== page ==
I'm kicking myself for not knowing about it sooner. One of my favorite bands was in town over the weekend. Staind, along with some other bands, performed at a free concert on the Detroit waterfront on Sunday afternoon. We found out about it just before the concert started. Since we live about an hour from Detroit, there was no way we were going to be able to get there in time to park and get seated before they took the stage (it's an outdoor venue and you have to bring your own seats). I can console myself with the fact that it was only in the 40's on Sunday and the wind coming off the Detroit River probably held the windchill around 30. Still....Staind would have been worth risking a little frostbite. If we had know about it an hour earlier we would have gone.
It proves, once again, that timing can make all the difference. Sometimes for the better and sometimes not. Think about how many times you've passed an accident scene on the road and wondered what would have happened if you had left the house a minute earlier, or hadn't had to sit at a red light. Would you have been involved in the accident? On the flip side, have you ever missed a flight or stood in line for something only to find that they "just ran out" or sold the last one? Would a few minutes have made any difference?
Here's a good example of time being in our favor. Years ago my husband and I had dinner at a suburban neighborhood restaurant. It was early winter and it was cold when we walked out into the parking lot. As we approached our car, we noticed that there was a man asleep in the car parked next to ours. He had his window down and we were concerned that he might be sick or may have passed out. We were going to ask him if he was okay, but all of a sudden my husband whispered "Get in the car, now!". I was a little confused, but I got in our car and shut the door. "He's got a gun on his lap" he said.
We drove out of the parking lot and went to a convenience store to call the police from the pay phone (pre-cell phone era). We told them what we saw and then parked in a spot where we could watch for the squad cars to see what was going on. They surrounded his car, pointed their weapons at him and told him to get out with his hands on his head. He complied. They removed a shotgun from the front seat of his car after he got out. Then they opened the trunk and removed at least five or six more guns. It was surreal. What had he been planning and what would have happened if we had come out a few minutes later?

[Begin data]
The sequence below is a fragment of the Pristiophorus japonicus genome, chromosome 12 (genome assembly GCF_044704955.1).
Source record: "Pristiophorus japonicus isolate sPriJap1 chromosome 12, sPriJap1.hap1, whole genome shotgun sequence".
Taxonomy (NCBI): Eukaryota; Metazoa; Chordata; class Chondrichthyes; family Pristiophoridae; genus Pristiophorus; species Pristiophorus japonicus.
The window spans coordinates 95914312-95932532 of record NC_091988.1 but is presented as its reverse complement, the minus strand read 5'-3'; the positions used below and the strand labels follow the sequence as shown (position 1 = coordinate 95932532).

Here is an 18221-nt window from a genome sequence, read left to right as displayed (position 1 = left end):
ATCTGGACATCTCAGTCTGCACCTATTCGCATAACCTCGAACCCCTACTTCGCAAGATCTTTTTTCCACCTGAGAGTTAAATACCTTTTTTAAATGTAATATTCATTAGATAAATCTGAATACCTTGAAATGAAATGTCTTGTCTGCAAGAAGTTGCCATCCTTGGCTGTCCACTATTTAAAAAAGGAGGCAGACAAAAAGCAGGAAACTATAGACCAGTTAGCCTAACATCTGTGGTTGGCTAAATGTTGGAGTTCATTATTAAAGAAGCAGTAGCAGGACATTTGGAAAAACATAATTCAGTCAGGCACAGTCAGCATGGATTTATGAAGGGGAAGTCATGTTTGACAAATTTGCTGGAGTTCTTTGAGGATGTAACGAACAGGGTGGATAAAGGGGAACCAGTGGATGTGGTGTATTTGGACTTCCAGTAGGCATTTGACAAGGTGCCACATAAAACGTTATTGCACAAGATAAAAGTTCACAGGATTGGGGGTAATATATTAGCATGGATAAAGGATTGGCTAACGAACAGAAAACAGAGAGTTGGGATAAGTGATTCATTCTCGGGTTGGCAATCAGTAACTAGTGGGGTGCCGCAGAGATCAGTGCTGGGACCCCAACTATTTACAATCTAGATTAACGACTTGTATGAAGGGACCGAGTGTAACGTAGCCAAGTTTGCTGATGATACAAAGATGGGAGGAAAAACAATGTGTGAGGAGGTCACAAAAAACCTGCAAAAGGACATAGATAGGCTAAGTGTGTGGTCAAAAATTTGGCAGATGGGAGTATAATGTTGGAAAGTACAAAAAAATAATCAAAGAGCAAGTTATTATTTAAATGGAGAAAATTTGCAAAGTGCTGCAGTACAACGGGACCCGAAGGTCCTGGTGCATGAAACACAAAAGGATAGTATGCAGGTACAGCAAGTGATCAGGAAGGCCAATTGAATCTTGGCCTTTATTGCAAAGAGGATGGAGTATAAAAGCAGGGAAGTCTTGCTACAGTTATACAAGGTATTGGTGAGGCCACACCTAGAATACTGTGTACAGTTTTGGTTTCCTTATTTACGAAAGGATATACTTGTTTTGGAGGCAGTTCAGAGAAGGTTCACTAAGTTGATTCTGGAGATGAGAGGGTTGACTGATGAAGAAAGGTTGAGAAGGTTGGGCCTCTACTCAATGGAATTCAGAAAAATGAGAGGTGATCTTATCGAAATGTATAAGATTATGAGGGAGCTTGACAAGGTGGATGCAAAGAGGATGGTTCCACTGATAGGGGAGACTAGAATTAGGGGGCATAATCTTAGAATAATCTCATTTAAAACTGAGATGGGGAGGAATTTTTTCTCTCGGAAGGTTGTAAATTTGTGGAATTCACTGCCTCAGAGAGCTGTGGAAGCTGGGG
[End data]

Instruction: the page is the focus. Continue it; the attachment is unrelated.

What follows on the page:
Time works against us, too, and sometimes it's more serious than a missed concert. A few years ago while we were on vacation, we were rear ended in our rental car while pulling out of a store parking lot. If we had pulled out a minute later or not stopped at the store in the first place, we may have avoided some minor injuries and the damper the whole situation put on our vacation.
I'm probably dating myself here, but do you remember the show 21 Jump Street? There was an episode where Tommy Hanson's (Johnny Depp) girlfriend is killed and he calculates that the murder took 3.3 seconds. He becomes obsessed with all the things you can do in that time. It may be a little over dramatic, but it does make you think.
You need to forward to about 6:00 to hear the things he can do in 3.3 seconds. If you want to see the whole episode, start here, it's in 3 parts.
Timing is everything. Change just a minute or two and your life could be completely different. Would you have met your spouse, followed the same career path, or moved to the same city? Maybe we should wish one another "good time" instead of "good luck". Okay, it sounds a little cheesy, but it's better than "May the force be with you"!